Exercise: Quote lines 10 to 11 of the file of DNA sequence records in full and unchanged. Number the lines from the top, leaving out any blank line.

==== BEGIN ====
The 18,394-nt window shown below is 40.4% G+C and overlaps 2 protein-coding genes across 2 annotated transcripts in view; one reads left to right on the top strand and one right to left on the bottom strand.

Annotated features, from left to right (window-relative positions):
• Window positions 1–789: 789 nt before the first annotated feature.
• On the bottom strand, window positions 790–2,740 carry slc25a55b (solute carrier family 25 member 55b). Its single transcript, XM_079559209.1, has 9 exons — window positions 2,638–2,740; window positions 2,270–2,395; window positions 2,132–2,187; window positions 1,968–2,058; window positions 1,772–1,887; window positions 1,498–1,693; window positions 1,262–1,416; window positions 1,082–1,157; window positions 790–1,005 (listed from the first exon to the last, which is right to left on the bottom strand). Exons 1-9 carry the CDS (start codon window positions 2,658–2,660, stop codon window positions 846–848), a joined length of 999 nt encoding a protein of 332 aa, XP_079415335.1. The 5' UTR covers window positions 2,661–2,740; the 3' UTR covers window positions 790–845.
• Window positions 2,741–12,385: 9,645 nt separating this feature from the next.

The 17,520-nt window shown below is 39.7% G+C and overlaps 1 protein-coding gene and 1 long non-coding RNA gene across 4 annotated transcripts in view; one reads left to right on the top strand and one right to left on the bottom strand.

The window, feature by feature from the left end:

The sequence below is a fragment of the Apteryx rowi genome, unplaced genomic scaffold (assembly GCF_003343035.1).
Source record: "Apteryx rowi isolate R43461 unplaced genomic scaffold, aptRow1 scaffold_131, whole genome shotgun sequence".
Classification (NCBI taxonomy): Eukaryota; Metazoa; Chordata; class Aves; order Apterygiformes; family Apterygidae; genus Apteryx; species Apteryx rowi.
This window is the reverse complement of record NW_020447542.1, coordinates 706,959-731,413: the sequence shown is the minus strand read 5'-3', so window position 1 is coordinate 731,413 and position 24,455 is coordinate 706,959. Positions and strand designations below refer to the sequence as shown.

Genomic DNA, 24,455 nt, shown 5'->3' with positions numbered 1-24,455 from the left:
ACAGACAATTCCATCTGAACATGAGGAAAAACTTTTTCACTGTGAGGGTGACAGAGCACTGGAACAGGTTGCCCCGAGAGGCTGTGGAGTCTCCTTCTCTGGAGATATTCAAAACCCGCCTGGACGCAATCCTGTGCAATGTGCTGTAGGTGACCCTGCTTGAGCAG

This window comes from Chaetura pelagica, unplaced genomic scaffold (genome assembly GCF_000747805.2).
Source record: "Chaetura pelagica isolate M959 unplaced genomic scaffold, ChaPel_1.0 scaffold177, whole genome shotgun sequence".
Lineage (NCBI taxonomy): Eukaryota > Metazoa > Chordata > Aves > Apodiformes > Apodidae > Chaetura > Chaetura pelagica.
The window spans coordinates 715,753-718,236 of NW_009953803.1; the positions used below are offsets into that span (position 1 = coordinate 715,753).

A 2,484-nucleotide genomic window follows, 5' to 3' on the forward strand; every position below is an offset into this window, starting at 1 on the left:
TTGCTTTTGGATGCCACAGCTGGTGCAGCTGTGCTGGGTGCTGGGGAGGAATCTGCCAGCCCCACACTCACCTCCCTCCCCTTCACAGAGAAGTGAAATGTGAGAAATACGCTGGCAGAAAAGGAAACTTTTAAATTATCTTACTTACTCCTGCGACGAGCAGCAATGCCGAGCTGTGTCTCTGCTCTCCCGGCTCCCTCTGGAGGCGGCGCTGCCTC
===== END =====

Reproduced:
Classification (NCBI taxonomy): Eukaryota; Metazoa; Chordata; class Aves; order Apterygiformes; family Apterygidae; genus Apteryx; species Apteryx rowi.
This window is the reverse complement of record NW_020447542.1, coordinates 706,959-731,413: the sequence shown is the minus strand read 5'-3', so window position 1 is coordinate 731,413 and position 24,455 is coordinate 706,959. Positions and strand designations below refer to the sequence as shown.